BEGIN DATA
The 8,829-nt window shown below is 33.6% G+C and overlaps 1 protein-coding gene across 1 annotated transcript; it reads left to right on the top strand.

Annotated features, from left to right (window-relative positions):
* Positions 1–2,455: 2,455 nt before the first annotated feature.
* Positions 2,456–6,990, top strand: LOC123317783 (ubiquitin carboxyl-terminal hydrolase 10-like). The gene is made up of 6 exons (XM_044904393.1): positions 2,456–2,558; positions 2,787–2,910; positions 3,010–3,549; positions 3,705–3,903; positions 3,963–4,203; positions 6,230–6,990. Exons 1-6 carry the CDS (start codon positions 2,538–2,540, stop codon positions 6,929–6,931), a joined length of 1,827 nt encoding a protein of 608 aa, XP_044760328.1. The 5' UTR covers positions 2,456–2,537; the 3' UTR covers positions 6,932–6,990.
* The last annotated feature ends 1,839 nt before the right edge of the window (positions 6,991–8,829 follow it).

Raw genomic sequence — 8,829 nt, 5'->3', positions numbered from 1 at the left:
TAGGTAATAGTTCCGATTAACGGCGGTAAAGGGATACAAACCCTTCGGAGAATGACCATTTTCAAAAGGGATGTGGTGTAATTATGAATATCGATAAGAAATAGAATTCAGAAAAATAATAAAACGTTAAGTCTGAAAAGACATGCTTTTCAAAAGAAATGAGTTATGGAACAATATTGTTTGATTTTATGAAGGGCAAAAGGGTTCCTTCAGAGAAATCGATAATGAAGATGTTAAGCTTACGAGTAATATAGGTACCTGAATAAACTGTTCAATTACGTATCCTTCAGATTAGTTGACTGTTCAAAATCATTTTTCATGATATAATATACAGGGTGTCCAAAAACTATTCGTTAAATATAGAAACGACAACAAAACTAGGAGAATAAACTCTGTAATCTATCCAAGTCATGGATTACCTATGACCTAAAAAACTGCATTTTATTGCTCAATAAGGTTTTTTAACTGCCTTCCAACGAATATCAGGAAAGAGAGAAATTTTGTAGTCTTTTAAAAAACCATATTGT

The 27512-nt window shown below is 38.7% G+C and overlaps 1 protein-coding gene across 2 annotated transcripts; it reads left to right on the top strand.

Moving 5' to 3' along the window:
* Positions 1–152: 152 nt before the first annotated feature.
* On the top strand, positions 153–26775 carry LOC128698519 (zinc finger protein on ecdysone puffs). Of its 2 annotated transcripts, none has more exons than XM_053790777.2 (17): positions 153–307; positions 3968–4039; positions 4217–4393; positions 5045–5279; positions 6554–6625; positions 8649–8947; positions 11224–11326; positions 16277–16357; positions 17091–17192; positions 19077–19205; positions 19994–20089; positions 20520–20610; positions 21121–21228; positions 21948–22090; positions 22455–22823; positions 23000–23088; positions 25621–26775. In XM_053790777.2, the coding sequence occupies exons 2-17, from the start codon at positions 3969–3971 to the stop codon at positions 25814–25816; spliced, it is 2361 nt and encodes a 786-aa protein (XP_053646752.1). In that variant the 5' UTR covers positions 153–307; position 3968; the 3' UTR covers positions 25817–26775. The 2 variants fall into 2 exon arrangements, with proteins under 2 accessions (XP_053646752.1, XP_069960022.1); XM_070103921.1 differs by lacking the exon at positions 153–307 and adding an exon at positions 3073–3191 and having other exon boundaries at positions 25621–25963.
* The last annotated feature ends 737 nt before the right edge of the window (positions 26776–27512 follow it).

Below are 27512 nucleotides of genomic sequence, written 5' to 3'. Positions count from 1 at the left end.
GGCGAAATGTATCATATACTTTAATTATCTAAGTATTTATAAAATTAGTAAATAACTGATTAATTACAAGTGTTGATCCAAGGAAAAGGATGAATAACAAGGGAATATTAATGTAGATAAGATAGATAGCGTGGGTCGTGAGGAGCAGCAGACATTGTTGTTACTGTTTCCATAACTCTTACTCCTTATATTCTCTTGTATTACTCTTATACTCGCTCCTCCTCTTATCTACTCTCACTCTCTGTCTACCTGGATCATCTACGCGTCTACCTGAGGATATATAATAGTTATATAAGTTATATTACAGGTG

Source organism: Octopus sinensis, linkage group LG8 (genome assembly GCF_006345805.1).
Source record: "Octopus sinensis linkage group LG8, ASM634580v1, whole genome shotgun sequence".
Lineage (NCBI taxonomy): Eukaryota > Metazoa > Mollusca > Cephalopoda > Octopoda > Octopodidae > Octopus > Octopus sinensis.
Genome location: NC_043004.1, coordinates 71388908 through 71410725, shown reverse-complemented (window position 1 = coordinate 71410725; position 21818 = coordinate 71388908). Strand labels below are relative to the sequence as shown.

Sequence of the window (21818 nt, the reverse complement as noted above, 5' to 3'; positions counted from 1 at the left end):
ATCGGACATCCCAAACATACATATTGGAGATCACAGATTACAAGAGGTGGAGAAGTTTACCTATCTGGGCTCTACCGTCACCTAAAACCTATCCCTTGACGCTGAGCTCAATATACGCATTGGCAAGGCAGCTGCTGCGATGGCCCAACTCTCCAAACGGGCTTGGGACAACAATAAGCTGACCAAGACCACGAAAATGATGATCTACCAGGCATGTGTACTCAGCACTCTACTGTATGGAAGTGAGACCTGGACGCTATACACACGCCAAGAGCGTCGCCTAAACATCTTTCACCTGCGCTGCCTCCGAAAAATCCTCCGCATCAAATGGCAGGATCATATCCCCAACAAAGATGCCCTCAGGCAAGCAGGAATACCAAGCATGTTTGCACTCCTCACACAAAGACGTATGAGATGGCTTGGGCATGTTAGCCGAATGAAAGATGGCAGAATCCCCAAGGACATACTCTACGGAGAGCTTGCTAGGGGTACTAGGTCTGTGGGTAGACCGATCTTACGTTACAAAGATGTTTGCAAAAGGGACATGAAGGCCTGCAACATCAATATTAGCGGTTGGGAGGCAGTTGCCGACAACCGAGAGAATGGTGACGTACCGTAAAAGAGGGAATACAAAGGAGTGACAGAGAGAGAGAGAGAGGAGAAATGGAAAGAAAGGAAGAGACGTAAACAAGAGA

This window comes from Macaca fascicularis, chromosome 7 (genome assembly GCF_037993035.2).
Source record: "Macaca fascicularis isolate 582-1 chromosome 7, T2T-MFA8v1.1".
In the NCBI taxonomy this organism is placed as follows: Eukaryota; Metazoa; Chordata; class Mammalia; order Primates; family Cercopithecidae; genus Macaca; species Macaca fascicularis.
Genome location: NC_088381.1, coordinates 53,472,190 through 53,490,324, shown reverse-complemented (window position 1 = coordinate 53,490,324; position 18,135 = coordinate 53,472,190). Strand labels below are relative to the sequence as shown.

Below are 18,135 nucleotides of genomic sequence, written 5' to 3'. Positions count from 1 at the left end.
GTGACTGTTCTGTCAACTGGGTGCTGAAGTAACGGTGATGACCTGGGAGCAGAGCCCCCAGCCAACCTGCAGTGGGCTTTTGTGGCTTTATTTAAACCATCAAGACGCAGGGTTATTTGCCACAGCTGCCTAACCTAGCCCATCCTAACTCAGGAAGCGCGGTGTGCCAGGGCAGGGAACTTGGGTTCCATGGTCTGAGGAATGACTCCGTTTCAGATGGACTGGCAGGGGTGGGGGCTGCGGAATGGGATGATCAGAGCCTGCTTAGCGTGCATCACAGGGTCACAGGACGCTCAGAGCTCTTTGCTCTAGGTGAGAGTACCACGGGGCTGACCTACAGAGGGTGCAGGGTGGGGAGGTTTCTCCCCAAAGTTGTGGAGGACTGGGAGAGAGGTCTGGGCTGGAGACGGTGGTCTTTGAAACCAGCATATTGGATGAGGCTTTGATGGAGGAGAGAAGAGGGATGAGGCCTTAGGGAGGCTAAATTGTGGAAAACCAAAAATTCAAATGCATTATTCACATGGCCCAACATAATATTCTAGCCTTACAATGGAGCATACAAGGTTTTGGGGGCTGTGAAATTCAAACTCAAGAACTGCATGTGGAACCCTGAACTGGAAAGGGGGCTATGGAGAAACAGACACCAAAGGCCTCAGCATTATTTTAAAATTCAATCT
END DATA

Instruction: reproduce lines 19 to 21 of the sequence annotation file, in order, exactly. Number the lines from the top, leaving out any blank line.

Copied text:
Sequence of the window (21818 nt, the reverse complement as noted above, 5' to 3'; positions counted from 1 at the left end):
ATCGGACATCCCAAACATACATATTGGAGATCACAGATTACAAGAGGTGGAGAAGTTTACCTATCTGGGCTCTACCGTCACCTAAAACCTATCCCTTGACGCTGAGCTCAATATACGCATTGGCAAGGCAGCTGCTGCGATGGCCCAACTCTCCAAACGGGCTTGGGACAACAATAAGCTGACCAAGACCACGAAAATGATGATCTACCAGGCATGTGTACTCAGCACTCTACTGTATGGAAGTGAGACCTGGACGCTATACACACGCCAAGAGCGTCGCCTAAACATCTTTCACCTGCGCTGCCTCCGAAAAATCCTCCGCATCAAATGGCAGGATCATATCCCCAACAAAGATGCCCTCAGGCAAGCAGGAATACCAAGCATGTTTGCACTCCTCACACAAAGACGTATGAGATGGCTTGGGCATGTTAGCCGAATGAAAGATGGCAGAATCCCCAAGGACATACTCTACGGAGAGCTTGCTAGGGGTACTAGGTCTGTGGGTAGACCGATCTTACGTTACAAAGATGTTTGCAAAAGGGACATGAAGGCCTGCAACATCAATATTAGCGGTTGGGAGGCAGTTGCCGACAACCGAGAGAATGGTGACGTACCGTAAAAGAGGGAATACAAAGGAGTGACAGAGAGAGAGAGAGAGGAGAAATGGAAAGAAAGGAAGAGACGTAAACAAGAGA

This window comes from Macaca fascicularis, chromosome 7 (genome assembly GCF_037993035.2).